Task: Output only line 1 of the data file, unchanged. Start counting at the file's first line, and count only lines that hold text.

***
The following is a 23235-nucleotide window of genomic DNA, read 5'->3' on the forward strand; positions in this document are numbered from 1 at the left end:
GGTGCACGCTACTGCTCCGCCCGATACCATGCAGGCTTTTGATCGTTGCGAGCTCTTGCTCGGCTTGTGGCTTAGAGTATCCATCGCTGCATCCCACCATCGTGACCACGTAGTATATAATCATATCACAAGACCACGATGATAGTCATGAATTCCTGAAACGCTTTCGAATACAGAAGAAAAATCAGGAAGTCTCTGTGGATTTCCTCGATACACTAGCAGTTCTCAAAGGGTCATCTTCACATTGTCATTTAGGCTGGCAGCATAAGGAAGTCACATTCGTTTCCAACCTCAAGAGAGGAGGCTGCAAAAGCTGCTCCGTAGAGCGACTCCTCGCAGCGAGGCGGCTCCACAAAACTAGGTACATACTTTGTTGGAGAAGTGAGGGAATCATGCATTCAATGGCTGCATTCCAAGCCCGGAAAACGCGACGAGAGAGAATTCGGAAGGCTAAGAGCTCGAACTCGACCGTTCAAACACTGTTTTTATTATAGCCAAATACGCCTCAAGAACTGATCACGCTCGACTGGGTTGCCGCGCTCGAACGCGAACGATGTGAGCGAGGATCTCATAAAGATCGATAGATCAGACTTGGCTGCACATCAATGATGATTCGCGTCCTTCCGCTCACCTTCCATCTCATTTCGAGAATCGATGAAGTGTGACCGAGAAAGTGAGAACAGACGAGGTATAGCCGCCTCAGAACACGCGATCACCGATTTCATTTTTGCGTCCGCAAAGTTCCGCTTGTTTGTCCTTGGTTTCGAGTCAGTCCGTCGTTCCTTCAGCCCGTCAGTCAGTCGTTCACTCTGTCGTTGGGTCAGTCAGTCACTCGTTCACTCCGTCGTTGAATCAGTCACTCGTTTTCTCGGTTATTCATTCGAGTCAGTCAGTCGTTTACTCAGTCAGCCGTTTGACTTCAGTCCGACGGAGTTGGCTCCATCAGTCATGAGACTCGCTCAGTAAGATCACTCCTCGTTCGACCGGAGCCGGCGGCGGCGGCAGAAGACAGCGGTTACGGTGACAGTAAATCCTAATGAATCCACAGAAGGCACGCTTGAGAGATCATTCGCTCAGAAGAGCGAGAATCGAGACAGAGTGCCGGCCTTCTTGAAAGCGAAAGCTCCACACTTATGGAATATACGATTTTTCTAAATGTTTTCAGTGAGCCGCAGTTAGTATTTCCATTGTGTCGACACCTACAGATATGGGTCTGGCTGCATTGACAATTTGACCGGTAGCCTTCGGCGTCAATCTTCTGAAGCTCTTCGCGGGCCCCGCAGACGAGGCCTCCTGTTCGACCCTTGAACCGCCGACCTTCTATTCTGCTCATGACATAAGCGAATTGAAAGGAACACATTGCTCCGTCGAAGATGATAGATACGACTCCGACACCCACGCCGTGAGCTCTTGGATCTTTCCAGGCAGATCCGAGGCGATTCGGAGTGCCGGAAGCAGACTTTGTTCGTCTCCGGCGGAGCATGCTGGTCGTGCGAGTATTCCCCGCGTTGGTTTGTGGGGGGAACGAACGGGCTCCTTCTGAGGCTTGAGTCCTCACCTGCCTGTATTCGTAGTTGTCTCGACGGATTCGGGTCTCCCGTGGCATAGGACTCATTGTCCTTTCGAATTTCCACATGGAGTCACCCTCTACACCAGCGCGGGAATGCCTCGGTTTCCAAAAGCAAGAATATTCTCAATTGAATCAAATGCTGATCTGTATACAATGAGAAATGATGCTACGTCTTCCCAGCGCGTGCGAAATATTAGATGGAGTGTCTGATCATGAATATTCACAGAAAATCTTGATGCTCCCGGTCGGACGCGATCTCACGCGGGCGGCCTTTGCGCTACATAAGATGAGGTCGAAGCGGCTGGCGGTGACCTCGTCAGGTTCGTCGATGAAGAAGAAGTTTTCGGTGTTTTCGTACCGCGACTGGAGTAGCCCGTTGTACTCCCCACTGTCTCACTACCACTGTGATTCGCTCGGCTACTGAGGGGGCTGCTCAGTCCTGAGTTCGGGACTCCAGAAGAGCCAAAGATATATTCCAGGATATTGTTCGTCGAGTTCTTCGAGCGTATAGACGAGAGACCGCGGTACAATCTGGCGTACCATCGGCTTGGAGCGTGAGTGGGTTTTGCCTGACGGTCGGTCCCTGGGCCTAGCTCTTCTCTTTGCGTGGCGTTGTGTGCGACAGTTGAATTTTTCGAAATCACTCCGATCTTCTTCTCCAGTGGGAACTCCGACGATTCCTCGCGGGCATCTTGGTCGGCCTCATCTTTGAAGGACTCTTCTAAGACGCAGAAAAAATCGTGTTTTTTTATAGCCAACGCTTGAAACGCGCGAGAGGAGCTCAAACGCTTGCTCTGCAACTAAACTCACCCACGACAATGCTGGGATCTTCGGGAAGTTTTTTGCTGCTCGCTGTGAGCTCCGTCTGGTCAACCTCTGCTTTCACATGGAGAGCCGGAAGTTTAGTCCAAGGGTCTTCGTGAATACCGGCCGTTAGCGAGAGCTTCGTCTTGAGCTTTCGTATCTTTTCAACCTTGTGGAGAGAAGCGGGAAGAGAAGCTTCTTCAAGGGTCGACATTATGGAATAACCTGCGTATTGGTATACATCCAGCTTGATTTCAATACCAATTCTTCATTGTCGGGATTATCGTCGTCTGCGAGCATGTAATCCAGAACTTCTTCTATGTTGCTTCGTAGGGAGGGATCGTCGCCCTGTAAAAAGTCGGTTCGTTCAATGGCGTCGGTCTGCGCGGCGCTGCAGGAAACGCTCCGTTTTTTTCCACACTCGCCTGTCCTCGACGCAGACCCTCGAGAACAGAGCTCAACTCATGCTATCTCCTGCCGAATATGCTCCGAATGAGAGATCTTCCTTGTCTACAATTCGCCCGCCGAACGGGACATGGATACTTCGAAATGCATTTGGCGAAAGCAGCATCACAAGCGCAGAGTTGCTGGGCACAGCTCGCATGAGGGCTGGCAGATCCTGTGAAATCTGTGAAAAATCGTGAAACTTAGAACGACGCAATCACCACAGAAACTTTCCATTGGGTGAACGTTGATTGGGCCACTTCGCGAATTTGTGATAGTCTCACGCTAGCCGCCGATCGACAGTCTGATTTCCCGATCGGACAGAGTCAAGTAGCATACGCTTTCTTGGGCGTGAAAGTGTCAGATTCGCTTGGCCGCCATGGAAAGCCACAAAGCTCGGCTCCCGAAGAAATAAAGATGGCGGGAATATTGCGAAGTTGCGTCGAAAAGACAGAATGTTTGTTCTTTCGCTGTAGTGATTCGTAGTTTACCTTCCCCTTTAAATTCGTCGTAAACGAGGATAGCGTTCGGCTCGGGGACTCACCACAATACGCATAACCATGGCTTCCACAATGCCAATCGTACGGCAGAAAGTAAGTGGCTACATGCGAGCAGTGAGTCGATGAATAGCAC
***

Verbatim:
The following is a 23235-nucleotide window of genomic DNA, read 5'->3' on the forward strand; positions in this document are numbered from 1 at the left end: